Cirrus Logic: Boost Amplifier Makes Devices Small and Loud
Music and entertainment are everywhere in our lives. Traditional outboard audio equipment has provided consumers with great experiences for over 100 years, from early movie entertainment to open-air rock concerts to home theaters, all of which consumers get from larger entertainment equipment Excellent experience.
But for today’s mobile consumers, they need loud audio in a small device. Playing video games on virtual reality headsets is now commonplace, and consumers listen to music with augmented reality sunglasses, wearable neckbands or Bluetooth speakers, devices that are small enough to fit in their pockets. Devices that used to be “silent” or that provided mediocre audio at best are now being reimagined for integration into the smart home. Simple devices such as thermostats, home security cameras and TV remotes are now equipped with microphones and speakers to listen to voice instructions and respond to users. By integrating a speaker and microphone, even the smallest connected device like a smartwatch can provide differentiation, allowing users to make voice calls without a smartphone.
As devices get smaller in size, so do power supplies. Lithium batteries are popular for their long lifespan and short charging time. A 5-volt power supply such as via USB is also a popular standard. But do these power supplies deliver loud audio efficiency? In most cases, the answer is no. For example, using a standard 3.7 V Li-Ion power supply, a high-efficiency amplifier driving a typical 8Ω speaker provides less than 1 watt of power. When the battery is low or the battery is aging, the battery voltage will decrease, and the battery impedance will increase by 2-3 times. As shown in Figure 1, this will result in less output power being delivered to the speaker. Why not just use low impedance speakers? Because this will not only increase the output power, but also cause higher load currents and more power losses in the traces or cables between the amplifier and the speakers. (See Figure 2).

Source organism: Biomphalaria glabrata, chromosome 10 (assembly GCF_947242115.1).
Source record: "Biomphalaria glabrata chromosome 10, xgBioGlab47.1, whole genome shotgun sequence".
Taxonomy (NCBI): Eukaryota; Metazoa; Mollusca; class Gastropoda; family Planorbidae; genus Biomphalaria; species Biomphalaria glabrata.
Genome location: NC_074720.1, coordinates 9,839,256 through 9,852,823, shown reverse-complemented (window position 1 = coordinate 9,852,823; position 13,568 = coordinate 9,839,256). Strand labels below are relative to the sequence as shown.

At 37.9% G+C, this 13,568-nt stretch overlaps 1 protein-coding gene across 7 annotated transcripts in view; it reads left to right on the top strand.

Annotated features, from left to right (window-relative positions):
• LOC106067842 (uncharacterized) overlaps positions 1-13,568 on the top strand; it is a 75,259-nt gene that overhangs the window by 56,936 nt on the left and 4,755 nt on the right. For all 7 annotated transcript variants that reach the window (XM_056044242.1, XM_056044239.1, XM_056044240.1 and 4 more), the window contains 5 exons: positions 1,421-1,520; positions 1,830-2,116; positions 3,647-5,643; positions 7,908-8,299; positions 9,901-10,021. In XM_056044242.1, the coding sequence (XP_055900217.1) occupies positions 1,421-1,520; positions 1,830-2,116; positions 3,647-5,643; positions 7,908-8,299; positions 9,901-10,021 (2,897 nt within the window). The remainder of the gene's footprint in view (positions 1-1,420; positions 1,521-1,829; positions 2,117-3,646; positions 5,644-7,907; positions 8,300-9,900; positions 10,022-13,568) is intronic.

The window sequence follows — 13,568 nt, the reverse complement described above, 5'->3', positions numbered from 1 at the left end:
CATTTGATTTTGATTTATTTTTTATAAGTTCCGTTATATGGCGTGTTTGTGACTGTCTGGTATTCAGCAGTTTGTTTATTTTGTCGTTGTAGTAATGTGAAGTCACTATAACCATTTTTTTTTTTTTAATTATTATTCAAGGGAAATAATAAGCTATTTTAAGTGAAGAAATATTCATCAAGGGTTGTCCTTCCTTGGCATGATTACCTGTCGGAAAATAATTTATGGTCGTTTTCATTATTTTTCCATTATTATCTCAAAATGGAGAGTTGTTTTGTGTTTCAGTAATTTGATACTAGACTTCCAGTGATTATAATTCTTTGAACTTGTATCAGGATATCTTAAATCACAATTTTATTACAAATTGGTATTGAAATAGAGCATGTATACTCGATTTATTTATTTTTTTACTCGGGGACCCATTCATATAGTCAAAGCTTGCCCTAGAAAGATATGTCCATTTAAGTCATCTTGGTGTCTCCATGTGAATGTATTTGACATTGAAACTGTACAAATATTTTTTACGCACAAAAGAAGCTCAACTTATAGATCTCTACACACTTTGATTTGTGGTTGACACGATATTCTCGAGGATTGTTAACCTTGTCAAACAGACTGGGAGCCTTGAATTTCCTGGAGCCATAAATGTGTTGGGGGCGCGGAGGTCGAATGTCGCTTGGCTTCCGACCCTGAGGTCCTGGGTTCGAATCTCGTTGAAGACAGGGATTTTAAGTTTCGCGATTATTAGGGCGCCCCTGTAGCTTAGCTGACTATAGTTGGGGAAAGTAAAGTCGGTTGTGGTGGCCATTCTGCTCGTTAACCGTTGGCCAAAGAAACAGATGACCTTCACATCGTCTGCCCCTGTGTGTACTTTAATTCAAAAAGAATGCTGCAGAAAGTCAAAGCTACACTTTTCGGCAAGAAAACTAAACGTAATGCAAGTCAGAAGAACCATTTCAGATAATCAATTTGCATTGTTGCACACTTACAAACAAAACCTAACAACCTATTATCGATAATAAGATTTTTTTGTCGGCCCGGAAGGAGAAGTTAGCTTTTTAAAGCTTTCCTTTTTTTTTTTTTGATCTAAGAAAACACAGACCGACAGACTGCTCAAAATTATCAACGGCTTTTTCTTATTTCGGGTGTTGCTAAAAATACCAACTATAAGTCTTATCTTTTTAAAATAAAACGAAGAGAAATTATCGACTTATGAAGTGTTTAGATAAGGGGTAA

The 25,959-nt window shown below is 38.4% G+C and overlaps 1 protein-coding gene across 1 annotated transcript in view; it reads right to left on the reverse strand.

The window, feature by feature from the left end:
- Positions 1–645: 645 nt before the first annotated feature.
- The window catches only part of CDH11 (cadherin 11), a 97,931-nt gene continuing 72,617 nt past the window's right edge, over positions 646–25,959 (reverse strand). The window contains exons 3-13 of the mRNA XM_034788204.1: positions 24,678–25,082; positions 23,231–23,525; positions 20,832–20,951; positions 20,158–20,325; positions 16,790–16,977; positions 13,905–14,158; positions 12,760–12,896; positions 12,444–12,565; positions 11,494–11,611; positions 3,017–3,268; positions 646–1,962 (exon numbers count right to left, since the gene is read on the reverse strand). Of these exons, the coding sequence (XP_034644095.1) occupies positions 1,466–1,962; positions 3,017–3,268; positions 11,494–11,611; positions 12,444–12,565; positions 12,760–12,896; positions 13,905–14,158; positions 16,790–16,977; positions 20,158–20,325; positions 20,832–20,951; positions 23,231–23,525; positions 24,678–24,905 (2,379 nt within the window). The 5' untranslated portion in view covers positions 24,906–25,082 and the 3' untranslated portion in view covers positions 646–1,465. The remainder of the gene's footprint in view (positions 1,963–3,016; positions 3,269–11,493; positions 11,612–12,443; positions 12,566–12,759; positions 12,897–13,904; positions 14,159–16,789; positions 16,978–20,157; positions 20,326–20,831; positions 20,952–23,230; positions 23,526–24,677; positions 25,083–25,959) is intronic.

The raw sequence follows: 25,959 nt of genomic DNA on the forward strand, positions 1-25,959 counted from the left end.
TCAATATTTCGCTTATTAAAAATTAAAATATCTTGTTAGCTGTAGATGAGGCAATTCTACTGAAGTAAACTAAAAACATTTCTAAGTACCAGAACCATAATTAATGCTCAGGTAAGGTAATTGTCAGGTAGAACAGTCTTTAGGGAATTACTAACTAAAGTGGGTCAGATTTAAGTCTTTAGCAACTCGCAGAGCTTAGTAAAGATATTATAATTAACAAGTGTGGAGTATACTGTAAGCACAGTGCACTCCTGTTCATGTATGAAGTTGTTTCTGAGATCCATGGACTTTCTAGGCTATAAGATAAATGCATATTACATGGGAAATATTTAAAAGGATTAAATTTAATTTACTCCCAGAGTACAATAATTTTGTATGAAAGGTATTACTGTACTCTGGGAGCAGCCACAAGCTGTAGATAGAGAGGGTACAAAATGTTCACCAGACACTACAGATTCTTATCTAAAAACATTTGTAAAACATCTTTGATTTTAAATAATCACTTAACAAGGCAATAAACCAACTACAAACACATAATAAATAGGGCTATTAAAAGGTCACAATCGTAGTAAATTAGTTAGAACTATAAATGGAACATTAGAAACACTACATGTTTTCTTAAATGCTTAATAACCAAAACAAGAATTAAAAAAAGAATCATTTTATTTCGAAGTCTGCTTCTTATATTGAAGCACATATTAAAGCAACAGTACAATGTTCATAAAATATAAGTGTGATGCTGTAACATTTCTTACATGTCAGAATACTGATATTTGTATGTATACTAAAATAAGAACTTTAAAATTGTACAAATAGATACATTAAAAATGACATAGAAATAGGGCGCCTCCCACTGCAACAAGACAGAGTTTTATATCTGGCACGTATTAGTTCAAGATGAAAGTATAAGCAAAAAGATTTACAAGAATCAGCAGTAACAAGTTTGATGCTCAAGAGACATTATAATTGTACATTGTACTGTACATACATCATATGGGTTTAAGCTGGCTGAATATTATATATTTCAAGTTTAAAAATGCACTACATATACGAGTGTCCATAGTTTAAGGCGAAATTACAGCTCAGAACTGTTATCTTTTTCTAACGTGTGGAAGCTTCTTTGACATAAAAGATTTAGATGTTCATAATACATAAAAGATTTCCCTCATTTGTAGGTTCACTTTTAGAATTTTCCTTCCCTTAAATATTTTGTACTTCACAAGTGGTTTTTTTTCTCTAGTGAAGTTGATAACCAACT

The growing importance of boost audio amplifiers
Users want loud music, but also want long battery life and a small device that can be carried around. How can designers integrate premium audio performance into their systems without wasting power or space, and without wasting money? There’s actually a simple answer, and that’s a boost amplifier. These tiny devices combine a DC-DC boost regulator and a high-efficiency Class-D audio amplifier in a small package and offer four key benefits:
Louder volume – A boosted amplifier system can provide higher output levels than a non-boosted system.
Efficiency – By tightly coupling the boost and output stages in an integrated control loop, the boost amplifier has higher efficiency than a two-chip solution with separate DC-DC boost and amplifier (η = ηboost*ηamplifier ).
Size and Cost – Compared to two-chip systems with separate amplifiers and boost converters, this solution is smaller and generally less expensive. A typical smartwatch PCB might be about 3 in2 in size, with most of it occupied by critical components like processors and wireless communication modules. In such applications, maximizing loudness cannot come at the expense of size, but requires a highly integrated solution.
Simplicity – Integrating two functional blocks simplifies system integration, including reduced pin count, less PCB traces, and fewer components.
Not all boost amps are created equal. Architectures have evolved to increase voltage, output power and efficiency. Class G configurations provide two or three different boost output voltage levels. The boost converter automatically selects the required minimum output voltage level based on the audio content to minimize conversion losses. Class H amplifiers have more stages of boost levels, which can follow the envelope of the input audio signal in detail, enabling higher efficiency (see Figure 3 for a comparison of Class G and Class H boost amplifiers). Even in class H, not all boost designs are created equal. It’s important to consider how fast and how closely the boost voltage tracks the audio envelope. For example, Cirrus Logic’s CS35L41 audio amplifier has a very fast tracking 11V Class H boost converter. It is also one of the first boost amplifiers to use a 55nm process, which enables tighter, faster boosts by packing many processes into a smaller area than larger analog amplifier processes such as 130nm or 180nm. voltage converter control loop.
All in all, a boost amplifier can provide the largest loudness “boost” for audio in low-voltage power devices, with longer battery life, smaller size, and lower cost than a two-chip solution. With today’s boost amplifiers, manufacturers can provide consumers with great audio in a small space while maximizing battery life.